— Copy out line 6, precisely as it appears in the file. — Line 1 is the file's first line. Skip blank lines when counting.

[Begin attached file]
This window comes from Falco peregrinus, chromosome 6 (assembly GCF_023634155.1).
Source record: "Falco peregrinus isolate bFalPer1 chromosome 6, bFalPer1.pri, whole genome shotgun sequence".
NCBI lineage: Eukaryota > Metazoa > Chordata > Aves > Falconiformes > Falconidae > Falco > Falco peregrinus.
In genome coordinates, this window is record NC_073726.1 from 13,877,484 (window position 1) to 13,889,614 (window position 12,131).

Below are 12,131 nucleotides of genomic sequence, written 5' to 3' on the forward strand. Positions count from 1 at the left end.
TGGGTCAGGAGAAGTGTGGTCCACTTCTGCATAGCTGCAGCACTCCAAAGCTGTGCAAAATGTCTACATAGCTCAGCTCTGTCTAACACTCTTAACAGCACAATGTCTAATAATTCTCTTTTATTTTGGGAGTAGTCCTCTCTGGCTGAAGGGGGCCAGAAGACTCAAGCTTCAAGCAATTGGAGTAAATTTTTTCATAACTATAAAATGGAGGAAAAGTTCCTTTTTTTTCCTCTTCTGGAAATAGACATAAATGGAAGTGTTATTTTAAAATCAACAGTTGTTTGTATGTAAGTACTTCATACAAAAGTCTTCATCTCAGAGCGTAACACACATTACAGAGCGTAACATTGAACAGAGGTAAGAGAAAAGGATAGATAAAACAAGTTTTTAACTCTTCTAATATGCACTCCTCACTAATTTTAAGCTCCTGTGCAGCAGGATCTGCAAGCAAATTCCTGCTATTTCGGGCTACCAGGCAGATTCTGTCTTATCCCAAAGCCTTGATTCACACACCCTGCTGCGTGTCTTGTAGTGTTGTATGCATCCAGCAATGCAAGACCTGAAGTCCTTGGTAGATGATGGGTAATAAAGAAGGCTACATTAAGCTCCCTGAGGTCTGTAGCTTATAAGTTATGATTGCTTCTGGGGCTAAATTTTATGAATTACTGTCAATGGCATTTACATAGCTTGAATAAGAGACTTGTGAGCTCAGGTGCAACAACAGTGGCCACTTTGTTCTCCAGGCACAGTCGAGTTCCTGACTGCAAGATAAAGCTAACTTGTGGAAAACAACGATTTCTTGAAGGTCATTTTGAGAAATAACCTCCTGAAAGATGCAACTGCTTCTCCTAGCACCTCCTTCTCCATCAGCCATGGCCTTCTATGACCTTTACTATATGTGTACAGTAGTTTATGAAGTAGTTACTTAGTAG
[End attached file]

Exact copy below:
TGGGTCAGGAGAAGTGTGGTCCACTTCTGCATAGCTGCAGCACTCCAAAGCTGTGCAAAATGTCTACATAGCTCAGCTCTGTCTAACACTCTTAACAGCACAATGTCTAATAATTCTCTTTTATTTTGGGAGTAGTCCTCTCTGGCTGAAGGGGGCCAGAAGACTCAAGCTTCAAGCAATTGGAGTAAATTTTTTCATAACTATAAAATGGAGGAAAAGTTCCTTTTTTTTCCTCTTCTGGAAATAGACATAAATGGAAGTGTTATTTTAAAATCAACAGTTGTTTGTATGTAAGTACTTCATACAAAAGTCTTCATCTCAGAGCGTAACACACATTACAGAGCGTAACATTGAACAGAGGTAAGAGAAAAGGATAGATAAAACAAGTTTTTAACTCTTCTAATATGCACTCCTCACTAATTTTAAGCTCCTGTGCAGCAGGATCTGCAAGCAAATTCCTGCTATTTCGGGCTACCAGGCAGATTCTGTCTTATCCCAAAGCCTTGATTCACACACCCTGCTGCGTGTCTTGTAGTGTTGTATGCATCCAGCAATGCAAGACCTGAAGTCCTTGGTAGATGATGGGTAATAAAGAAGGCTACATTAAGCTCCCTGAGGTCTGTAGCTTATAAGTTATGATTGCTTCTGGGGCTAAATTTTATGAATTACTGTCAATGGCATTTACATAGCTTGAATAAGAGACTTGTGAGCTCAGGTGCAACAACAGTGGCCACTTTGTTCTCCAGGCACAGTCGAGTTCCTGACTGCAAGATAAAGCTAACTTGTGGAAAACAACGATTTCTTGAAGGTCATTTTGAGAAATAACCTCCTGAAAGATGCAACTGCTTCTCCTAGCACCTCCTTCTCCATCAGCCATGGCCTTCTATGACCTTTACTATATGTGTACAGTAGTTTATGAAGTAGTTACTTAGTAG